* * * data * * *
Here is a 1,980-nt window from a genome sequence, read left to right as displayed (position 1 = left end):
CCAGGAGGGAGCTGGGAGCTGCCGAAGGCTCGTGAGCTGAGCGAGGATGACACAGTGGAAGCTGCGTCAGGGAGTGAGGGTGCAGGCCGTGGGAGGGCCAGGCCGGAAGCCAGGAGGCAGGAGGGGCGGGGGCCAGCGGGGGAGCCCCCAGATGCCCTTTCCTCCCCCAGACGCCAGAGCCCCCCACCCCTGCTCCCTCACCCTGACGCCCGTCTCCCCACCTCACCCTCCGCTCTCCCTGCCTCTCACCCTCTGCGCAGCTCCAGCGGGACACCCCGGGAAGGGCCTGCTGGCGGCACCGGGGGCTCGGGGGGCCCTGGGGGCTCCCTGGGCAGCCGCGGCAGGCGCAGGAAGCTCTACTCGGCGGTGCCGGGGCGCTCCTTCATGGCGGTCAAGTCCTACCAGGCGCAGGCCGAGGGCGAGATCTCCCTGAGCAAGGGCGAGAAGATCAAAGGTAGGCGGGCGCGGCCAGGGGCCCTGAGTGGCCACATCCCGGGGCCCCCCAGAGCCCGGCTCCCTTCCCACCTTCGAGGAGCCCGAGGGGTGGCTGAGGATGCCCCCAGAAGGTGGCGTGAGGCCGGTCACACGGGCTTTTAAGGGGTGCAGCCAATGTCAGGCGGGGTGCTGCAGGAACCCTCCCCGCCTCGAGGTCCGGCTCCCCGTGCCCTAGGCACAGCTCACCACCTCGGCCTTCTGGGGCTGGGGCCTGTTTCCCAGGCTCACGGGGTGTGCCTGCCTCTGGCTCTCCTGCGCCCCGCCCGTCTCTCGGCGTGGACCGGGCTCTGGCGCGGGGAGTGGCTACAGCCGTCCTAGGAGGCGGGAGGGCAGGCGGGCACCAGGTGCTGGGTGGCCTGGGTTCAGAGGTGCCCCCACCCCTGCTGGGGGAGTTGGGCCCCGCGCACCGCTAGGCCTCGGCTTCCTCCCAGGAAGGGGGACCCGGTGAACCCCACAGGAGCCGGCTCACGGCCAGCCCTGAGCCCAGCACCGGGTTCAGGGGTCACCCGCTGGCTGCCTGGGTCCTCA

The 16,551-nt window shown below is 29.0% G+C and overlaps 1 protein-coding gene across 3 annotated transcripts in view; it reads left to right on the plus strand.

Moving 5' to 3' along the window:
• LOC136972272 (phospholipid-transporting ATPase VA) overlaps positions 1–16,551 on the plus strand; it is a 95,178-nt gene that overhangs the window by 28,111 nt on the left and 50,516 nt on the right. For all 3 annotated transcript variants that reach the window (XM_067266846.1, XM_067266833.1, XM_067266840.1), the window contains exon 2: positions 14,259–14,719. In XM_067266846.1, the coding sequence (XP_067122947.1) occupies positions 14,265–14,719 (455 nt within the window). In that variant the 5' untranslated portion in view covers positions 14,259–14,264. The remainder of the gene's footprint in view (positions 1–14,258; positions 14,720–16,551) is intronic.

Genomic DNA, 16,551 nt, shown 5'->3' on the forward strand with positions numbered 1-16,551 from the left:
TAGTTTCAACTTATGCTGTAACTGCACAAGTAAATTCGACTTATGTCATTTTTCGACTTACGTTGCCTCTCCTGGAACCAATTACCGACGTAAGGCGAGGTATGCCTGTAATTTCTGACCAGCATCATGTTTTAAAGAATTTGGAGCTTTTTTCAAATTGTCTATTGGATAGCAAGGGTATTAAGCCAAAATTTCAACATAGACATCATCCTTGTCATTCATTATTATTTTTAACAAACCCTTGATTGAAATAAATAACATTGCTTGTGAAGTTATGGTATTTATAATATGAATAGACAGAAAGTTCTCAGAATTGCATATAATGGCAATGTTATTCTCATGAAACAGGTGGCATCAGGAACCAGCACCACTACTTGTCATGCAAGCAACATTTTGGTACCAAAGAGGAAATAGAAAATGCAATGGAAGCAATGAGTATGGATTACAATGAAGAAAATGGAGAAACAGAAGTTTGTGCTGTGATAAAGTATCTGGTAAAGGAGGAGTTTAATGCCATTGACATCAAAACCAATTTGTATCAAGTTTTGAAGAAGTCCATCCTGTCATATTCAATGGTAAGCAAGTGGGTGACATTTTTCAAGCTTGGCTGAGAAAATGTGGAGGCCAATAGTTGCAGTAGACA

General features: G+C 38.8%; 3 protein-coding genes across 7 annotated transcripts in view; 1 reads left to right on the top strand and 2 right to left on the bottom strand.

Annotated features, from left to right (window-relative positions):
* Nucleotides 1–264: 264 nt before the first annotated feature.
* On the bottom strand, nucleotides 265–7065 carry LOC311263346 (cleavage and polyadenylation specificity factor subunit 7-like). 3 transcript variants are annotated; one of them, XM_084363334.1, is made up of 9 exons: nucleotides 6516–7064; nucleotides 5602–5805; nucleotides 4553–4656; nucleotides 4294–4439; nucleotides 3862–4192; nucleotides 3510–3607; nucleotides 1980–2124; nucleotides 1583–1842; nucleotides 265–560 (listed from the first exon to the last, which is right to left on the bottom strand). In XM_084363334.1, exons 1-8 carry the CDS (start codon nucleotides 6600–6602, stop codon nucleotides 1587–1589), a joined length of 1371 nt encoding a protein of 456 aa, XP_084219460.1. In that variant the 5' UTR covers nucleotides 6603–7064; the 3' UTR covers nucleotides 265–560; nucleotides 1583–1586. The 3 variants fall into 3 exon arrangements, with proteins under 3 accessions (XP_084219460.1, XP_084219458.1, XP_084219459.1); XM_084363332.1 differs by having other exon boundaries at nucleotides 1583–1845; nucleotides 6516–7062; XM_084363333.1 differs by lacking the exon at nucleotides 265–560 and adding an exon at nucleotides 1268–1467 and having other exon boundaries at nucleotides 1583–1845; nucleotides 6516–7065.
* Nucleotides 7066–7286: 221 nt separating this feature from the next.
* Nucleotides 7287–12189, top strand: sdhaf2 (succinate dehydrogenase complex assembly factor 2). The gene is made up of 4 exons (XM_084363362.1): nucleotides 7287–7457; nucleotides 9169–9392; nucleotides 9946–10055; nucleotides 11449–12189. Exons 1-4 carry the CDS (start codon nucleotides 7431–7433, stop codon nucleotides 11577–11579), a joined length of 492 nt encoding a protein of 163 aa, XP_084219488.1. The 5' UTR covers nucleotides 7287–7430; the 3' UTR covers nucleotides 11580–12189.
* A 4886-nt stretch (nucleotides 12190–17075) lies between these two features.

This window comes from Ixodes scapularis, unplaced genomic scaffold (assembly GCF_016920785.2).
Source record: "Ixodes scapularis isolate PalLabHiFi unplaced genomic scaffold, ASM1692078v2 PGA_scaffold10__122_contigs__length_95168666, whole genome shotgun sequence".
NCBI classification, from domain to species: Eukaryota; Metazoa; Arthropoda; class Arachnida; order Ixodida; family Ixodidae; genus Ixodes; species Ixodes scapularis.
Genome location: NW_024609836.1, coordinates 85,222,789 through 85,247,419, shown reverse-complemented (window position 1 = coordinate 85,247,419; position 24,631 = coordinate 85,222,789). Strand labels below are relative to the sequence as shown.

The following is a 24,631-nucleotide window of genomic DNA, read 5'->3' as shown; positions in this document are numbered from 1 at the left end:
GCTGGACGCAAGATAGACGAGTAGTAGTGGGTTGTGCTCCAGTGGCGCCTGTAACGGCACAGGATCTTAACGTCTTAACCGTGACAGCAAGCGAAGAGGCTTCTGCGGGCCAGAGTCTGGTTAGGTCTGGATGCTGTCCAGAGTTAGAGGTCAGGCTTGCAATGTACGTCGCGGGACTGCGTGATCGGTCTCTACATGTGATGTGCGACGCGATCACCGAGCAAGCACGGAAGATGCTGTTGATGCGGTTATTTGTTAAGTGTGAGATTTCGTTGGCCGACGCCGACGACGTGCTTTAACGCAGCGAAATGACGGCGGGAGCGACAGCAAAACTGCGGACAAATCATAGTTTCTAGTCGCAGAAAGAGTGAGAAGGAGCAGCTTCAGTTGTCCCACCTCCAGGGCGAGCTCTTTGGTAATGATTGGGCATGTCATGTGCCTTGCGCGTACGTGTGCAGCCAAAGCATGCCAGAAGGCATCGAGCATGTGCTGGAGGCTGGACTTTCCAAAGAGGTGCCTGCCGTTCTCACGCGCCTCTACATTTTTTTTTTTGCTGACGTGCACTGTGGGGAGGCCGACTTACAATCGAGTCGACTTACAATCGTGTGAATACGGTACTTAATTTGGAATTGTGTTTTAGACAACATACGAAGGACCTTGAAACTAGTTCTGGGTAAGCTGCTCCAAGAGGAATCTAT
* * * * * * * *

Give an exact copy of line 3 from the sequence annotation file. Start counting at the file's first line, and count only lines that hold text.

The 16,551-nt window shown below is 29.0% G+C and overlaps 1 protein-coding gene across 3 annotated transcripts in view; it reads left to right on the plus strand.